Data centers that use centralized storage, SANs or NAS, sometimes use servers to cache stored data and thus accelerate the average speed of storage. These caching servers sit on the network between the compute servers and storage, using a program called memcached to replicate a portion of the data stored in the data center’s centralized storage. Under this form of management more-frequently-used data presents itself faster since it has been copied into a very large DRAM in the memcached server.
Such systems have been offset over the past five or more years thanks to the growing availability of high-speed enterprise SSDs at an affordable price. Often direct-attached storage (DAS) in the form of an SSD within each server can be used to accelerate throughput. This can provide a considerable cost/performance benefit over the memcached approach since DRAM costs about 20 times as much as the flash in an SSD. Even though the DRAM chips within the memcached server run about three orders of magnitude faster than a flash SSD most of that speed is lost because the DRAM communicates over a slow LAN, so the DAS SSD’s performance is comparable to that of the memcached appliance.
There’ a catch to this approach, since the DAS SSD must be managed by virtualized storage software to prevent coherency issues: Does the server have a more current version of the data than the SAN, and, if so, how will that data be provided to another server that needs it? If this is a concern then there is still an argument to use an memcached-driven server to accelerate storage.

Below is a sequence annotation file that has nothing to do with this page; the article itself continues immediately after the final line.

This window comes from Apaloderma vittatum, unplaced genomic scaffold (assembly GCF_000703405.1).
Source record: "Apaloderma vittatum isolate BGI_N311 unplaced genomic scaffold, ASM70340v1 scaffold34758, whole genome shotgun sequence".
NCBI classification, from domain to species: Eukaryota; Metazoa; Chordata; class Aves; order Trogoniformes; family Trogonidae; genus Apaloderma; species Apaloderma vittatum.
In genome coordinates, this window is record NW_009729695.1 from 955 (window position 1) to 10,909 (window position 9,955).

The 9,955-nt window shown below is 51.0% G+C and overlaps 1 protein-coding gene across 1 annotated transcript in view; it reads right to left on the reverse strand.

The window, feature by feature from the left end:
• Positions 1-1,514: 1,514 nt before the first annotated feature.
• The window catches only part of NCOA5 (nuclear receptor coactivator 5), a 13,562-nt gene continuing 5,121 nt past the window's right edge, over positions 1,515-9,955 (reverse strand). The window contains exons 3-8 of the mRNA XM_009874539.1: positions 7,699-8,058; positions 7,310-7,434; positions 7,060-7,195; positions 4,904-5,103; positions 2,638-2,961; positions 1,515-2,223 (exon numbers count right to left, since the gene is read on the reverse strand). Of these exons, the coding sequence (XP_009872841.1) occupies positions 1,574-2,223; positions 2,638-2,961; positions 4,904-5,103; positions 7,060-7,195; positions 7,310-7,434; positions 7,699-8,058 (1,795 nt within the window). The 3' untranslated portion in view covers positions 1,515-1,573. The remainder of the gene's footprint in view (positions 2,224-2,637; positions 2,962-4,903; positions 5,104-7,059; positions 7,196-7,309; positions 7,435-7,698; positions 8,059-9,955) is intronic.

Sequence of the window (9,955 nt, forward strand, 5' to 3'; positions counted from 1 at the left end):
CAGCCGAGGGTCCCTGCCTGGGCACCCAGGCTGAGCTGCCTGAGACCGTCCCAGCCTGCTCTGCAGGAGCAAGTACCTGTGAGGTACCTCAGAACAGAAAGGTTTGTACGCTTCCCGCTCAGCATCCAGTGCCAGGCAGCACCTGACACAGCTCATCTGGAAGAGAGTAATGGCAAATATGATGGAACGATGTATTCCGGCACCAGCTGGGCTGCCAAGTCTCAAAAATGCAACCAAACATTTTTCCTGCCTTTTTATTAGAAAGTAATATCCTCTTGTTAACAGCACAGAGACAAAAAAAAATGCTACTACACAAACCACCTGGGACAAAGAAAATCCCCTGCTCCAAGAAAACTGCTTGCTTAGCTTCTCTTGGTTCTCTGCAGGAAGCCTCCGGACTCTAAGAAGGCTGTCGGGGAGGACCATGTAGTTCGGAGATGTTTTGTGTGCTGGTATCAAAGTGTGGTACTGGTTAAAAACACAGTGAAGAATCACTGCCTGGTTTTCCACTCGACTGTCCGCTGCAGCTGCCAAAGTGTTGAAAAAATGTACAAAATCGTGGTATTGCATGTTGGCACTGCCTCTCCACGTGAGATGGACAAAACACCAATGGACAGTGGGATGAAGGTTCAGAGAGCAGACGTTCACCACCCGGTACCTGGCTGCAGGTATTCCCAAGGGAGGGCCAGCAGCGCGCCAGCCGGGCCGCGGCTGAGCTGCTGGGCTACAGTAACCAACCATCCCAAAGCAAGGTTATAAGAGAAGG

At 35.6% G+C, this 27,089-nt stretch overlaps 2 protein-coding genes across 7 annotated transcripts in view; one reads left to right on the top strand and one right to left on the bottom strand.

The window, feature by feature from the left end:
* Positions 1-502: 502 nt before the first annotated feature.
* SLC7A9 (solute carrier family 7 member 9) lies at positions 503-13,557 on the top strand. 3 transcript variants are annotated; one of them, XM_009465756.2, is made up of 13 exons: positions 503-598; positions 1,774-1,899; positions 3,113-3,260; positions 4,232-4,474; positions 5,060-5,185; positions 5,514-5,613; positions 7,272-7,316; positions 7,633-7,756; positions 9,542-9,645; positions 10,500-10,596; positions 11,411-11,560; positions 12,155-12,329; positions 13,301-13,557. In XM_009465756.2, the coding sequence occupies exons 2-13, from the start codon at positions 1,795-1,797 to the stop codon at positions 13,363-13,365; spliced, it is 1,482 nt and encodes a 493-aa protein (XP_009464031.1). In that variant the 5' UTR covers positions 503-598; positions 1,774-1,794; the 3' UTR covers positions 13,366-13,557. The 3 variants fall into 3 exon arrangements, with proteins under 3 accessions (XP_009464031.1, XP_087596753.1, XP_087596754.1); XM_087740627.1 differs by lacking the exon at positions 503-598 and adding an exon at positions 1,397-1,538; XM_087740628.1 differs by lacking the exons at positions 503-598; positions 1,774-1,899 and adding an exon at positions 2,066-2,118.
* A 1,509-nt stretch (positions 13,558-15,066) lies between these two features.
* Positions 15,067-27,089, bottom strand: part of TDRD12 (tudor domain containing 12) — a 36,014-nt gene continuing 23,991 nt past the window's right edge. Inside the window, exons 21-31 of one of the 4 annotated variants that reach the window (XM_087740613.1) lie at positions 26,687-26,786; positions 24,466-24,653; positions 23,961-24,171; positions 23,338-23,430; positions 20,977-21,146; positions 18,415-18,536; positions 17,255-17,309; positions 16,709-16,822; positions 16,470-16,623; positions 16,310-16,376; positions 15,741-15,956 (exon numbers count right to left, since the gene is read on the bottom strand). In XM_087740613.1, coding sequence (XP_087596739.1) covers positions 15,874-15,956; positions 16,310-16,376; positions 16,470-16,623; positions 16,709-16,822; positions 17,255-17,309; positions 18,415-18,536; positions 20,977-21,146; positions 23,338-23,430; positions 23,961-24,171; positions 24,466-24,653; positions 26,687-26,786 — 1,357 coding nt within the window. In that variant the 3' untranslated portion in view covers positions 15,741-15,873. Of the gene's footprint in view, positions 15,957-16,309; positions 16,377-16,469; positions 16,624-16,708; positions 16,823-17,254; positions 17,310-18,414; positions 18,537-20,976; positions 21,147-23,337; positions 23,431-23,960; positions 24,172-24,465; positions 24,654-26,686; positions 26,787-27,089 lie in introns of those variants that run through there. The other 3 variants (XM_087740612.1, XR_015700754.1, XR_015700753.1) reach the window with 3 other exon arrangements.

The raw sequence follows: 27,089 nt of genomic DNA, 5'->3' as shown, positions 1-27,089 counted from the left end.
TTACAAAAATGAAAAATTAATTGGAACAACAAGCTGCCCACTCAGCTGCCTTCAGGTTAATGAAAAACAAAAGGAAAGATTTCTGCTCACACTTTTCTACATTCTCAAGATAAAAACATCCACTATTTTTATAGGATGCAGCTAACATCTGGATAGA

Researchers at IBM Zurich have taken a different approach by building an appliance they call the “Data Store for Memcache” that runs a memcached-like program on a server that caches stored data in SSDs instead of DRAM. This is provided as an online service to IBM’s cloud clients.
This approach reminds The SSD Guy of the flash-based memcached appliances introduced in 2009 by start-ups Virident, which was later acquired by Western Digital (WDC), and Schooner Information Technology, which was acquired by SanDisk (now also a part of WDC.) These systems, which have since been abandoned, ran standard memcached open-source software. Schooner’s system used standard flash SSDs, but Virident’s GreenCloud Server for Memcached was built using NOR flash on special modules on the server’s memory channel.
IBM’s new system provides SSDs with either flash or 3D XPoint Memory. IBM claims that the flash version costs 1/20th as much as its DRAM counterpart and the 3D XPoint model costs 1/4.5 times the cost of DRAM, “without sacrificing performance.” This makes sense if the performance of any of these systems is limited by the speed of the LAN.
IBM has added another “Little Something” to its Data Store for Memcache to address recent issues of DDoS (Distributed Denial of Service) attacks that infiltrated memcached servers in 2018. The company has added authentication and authorization measures to secure it against such attacks, and has added encryption in transit to provide an additional layer of security. The company is making an experimental version available for 30 days free.
It will be interesting to see where this experiment goes.